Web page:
The List #12

by Antonella Dedini 
The List #12 by Antonella Dedini "Freedom in Design" - Design Italy

This month's edition of The List is all about the concept of freedom on a broad scale, addressing how art and design improve our lives and often suggest new ways to be free.

Maria Prymachenko Ukrainian artist

Image cover: Maria Prymachenko Ukrainian artist

Today more than at any other time in history, we understand the meaning of freedom of movement, common love of freedom guaranteed by law, democracy, and independence. 


Freedom of thought improves culture, communication, and dialogue between religions and countries, while freedom of gender has generated even more awareness of the importance of defending uniqueness and respect for others. Because freedom is a global right and sentiment and a fundamental value of being human.  



This awareness helps us to plan for a better future. Our homes, the objects that surround  us, and our clothes and accessories have necessarily undergone transformation.


"Fountain of Exhaustion" by Pavlo Makov: a representation of Ukrainian resistance

Pavlo Makov; Fountain of Exhaustion. Acqua Alta; Ukrainian Pavilion, 59. Venice Biennale, 2022

Pavlo Makov's art traveled by car from Kharkiv to Venice, and curator Maria Lanko was assigned to curate the Ukrainian artist's exhibition at the Venice Biennale 2022 together with Liza German and Borys Filonenko. By miracle, Makov’s work arrived intact and represents Ukrainian resistance that has never stopped believing.

sketch of Fountain of exhaustion by Pavlo Makov

The work premiered in 1995. “It's not that the work has changed – it's the world that has approached what this work represents”, 63-year-old Makov told the Kyiv Independent. "Russia's idea is to eliminate Ukraine – and to eliminate Ukrainian culture. If it has no culture, Ukraine does not exist," he continued, paraphrasing a statement by British Prime Minister Winston Churchill. "I don’t feel myself an artist here, I feel much more a citizen of Ukraine, and that it’s my duty that Ukraine is represented at the Biennale."

Acqua Alta; Ukrainian Pavilion, 59. Venice Biennale, 2022 - Fountain of Exhaustion by Pavlo Makov

Fountain of Exhaustion. Acqua Alta consists of 78 bronze funnels arranged into a triangle on 12 levels with water flowing from one at the top. The funnels hang on the wall, each splitting in two and dividing the water between multiple funnels at each level. When it reaches level 3, the flow slows to a trickle, and at level 6 to a mere drip. At level 12, it barely filters through the last 12 funnels into a shallow pool.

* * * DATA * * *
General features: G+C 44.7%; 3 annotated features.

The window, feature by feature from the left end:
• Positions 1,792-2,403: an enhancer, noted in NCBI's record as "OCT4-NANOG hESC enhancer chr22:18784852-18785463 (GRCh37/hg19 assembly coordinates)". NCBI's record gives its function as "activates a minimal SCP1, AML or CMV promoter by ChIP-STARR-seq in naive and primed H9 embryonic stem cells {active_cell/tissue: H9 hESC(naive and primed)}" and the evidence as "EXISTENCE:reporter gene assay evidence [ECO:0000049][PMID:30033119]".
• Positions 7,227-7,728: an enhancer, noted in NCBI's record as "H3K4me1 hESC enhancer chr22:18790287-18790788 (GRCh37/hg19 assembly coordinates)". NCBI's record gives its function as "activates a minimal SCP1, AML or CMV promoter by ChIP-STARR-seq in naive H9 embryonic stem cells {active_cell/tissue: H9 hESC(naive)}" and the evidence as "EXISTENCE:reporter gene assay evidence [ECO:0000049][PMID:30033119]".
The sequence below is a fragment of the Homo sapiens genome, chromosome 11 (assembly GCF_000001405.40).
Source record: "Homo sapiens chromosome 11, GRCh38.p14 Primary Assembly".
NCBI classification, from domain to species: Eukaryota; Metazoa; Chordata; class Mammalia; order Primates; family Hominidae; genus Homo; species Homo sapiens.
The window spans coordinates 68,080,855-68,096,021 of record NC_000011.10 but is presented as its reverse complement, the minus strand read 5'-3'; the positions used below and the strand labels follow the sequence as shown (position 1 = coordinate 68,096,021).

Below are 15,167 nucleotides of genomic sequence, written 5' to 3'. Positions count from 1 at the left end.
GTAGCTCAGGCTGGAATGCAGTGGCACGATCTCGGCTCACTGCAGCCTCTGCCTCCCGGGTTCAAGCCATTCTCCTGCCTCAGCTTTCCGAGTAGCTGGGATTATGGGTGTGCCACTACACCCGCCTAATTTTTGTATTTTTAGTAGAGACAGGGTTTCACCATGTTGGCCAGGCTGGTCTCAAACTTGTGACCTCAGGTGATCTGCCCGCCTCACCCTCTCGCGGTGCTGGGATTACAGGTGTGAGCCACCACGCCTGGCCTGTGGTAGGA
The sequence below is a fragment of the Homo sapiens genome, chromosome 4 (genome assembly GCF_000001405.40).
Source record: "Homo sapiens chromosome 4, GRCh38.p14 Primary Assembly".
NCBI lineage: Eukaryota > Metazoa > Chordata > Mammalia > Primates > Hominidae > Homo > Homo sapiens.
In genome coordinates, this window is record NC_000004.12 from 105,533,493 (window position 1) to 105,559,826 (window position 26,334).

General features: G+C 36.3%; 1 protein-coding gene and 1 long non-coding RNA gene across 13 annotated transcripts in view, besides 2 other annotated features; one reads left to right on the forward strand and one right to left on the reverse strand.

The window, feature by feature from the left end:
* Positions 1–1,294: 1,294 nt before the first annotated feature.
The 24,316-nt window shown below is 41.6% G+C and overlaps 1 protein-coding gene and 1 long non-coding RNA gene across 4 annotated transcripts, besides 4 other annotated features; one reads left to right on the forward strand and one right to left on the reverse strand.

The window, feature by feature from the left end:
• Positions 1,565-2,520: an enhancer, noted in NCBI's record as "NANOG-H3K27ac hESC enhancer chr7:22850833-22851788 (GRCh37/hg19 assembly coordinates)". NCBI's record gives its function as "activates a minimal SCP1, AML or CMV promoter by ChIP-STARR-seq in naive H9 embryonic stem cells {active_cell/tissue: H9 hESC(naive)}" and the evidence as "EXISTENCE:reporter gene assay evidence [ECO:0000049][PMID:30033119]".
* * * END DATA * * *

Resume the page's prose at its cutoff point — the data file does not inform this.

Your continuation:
In the end, art is unstoppable.

Fountain of Exhaustion Acqua Alta by Pavlo Makov, Ukrainian Pavilion at Venice Biennale 2022


Cats of Brutalism, the Instagram art account mentioned by the New York Times

Visit @catsofbrutalism on Instagram

Cats of Brutalism in Bunker Arquitectura


Sometimes ideas are just so silly that they end up being brilliant. This is the case of Instagram profile @cats_of_brutalism, flagged by the New York Times as one of 5 art accounts to start following on Instagram. 

 The profile mashes up images of two things that couldn’t be more different: cats and Brutalist buildings. Black and white photos of Brutalist constructions – from Le Corbusier's to Oscar Niemeyer's constructions in Brasilia – are taken and photoshopped with supersized cats that are sleeping, playing, or purring. 

All  pictures are accompanied with captions that explain the architecture in the photograph (including year, location, and the name of the architect) and the felines, whether stray cats or influencer cats that are already famous on the web. Because who doesn’t love cats?


"The Vase and the Artist" by the ceramic artist Ugo Marano

Ugo Marano; The Vase and the Artist; Cetara, Italy; 1991

Ceramist artist Ugo Marano with its giant ceramic vase


Ugo Marano was a ceramic artist, eclectic, and a talented visionary. In 1991 he created the Vasai di Cetara group in the fishing village where he lived near Salerno in Southern Italy. 

He used ceramics – which for him were a “master art” – combined with iron as a symbol of rethinking the value of manual skills, understood as an ethical dictum and wealth of knowledge.